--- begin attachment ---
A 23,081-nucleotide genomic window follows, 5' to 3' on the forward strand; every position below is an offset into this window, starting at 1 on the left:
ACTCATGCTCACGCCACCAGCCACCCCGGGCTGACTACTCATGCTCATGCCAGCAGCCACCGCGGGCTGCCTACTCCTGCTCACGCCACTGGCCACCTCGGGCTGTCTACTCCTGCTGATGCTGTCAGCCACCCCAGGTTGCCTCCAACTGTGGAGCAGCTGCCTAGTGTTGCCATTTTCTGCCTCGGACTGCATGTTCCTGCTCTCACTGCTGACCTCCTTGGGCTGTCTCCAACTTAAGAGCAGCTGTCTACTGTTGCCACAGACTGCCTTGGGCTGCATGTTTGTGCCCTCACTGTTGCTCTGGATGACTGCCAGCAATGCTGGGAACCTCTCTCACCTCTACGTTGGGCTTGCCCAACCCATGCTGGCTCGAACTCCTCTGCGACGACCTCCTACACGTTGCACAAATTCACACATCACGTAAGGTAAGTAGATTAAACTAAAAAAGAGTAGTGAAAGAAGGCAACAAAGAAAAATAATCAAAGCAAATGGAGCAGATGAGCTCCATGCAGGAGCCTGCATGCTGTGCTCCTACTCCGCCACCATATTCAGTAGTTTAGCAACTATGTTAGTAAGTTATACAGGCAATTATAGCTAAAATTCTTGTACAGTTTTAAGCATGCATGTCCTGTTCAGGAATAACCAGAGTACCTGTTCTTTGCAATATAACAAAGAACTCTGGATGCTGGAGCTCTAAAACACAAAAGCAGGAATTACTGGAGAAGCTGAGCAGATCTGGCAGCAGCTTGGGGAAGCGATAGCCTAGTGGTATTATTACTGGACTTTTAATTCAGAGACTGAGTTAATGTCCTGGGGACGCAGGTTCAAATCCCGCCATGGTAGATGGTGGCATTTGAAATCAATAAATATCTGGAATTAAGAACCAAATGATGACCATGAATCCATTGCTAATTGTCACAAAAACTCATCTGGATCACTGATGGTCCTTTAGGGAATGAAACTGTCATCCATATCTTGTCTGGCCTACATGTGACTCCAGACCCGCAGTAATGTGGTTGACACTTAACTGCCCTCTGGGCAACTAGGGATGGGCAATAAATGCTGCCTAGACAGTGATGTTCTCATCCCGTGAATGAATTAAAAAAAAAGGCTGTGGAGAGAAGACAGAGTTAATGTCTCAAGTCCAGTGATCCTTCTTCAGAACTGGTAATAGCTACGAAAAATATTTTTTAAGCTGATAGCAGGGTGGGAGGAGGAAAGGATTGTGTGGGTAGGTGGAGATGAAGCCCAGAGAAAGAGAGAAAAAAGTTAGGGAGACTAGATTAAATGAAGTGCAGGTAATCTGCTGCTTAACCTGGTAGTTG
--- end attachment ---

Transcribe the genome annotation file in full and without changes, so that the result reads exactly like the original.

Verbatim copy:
A 23,081-nucleotide genomic window follows, 5' to 3' on the forward strand; every position below is an offset into this window, starting at 1 on the left:
ACTCATGCTCACGCCACCAGCCACCCCGGGCTGACTACTCATGCTCATGCCAGCAGCCACCGCGGGCTGCCTACTCCTGCTCACGCCACTGGCCACCTCGGGCTGTCTACTCCTGCTGATGCTGTCAGCCACCCCAGGTTGCCTCCAACTGTGGAGCAGCTGCCTAGTGTTGCCATTTTCTGCCTCGGACTGCATGTTCCTGCTCTCACTGCTGACCTCCTTGGGCTGTCTCCAACTTAAGAGCAGCTGTCTACTGTTGCCACAGACTGCCTTGGGCTGCATGTTTGTGCCCTCACTGTTGCTCTGGATGACTGCCAGCAATGCTGGGAACCTCTCTCACCTCTACGTTGGGCTTGCCCAACCCATGCTGGCTCGAACTCCTCTGCGACGACCTCCTACACGTTGCACAAATTCACACATCACGTAAGGTAAGTAGATTAAACTAAAAAAGAGTAGTGAAAGAAGGCAACAAAGAAAAATAATCAAAGCAAATGGAGCAGATGAGCTCCATGCAGGAGCCTGCATGCTGTGCTCCTACTCCGCCACCATATTCAGTAGTTTAGCAACTATGTTAGTAAGTTATACAGGCAATTATAGCTAAAATTCTTGTACAGTTTTAAGCATGCATGTCCTGTTCAGGAATAACCAGAGTACCTGTTCTTTGCAATATAACAAAGAACTCTGGATGCTGGAGCTCTAAAACACAAAAGCAGGAATTACTGGAGAAGCTGAGCAGATCTGGCAGCAGCTTGGGGAAGCGATAGCCTAGTGGTATTATTACTGGACTTTTAATTCAGAGACTGAGTTAATGTCCTGGGGACGCAGGTTCAAATCCCGCCATGGTAGATGGTGGCATTTGAAATCAATAAATATCTGGAATTAAGAACCAAATGATGACCATGAATCCATTGCTAATTGTCACAAAAACTCATCTGGATCACTGATGGTCCTTTAGGGAATGAAACTGTCATCCATATCTTGTCTGGCCTACATGTGACTCCAGACCCGCAGTAATGTGGTTGACACTTAACTGCCCTCTGGGCAACTAGGGATGGGCAATAAATGCTGCCTAGACAGTGATGTTCTCATCCCGTGAATGAATTAAAAAAAAAGGCTGTGGAGAGAAGACAGAGTTAATGTCTCAAGTCCAGTGATCCTTCTTCAGAACTGGTAATAGCTACGAAAAATATTTTTTAAGCTGATAGCAGGGTGGGAGGAGGAAAGGATTGTGTGGGTAGGTGGAGATGAAGCCCAGAGAAAGAGAGAAAAAAGTTAGGGAGACTAGATTAAATGAAGTGCAGGTAATCTGCTGCTTAACCTGGTAGTTG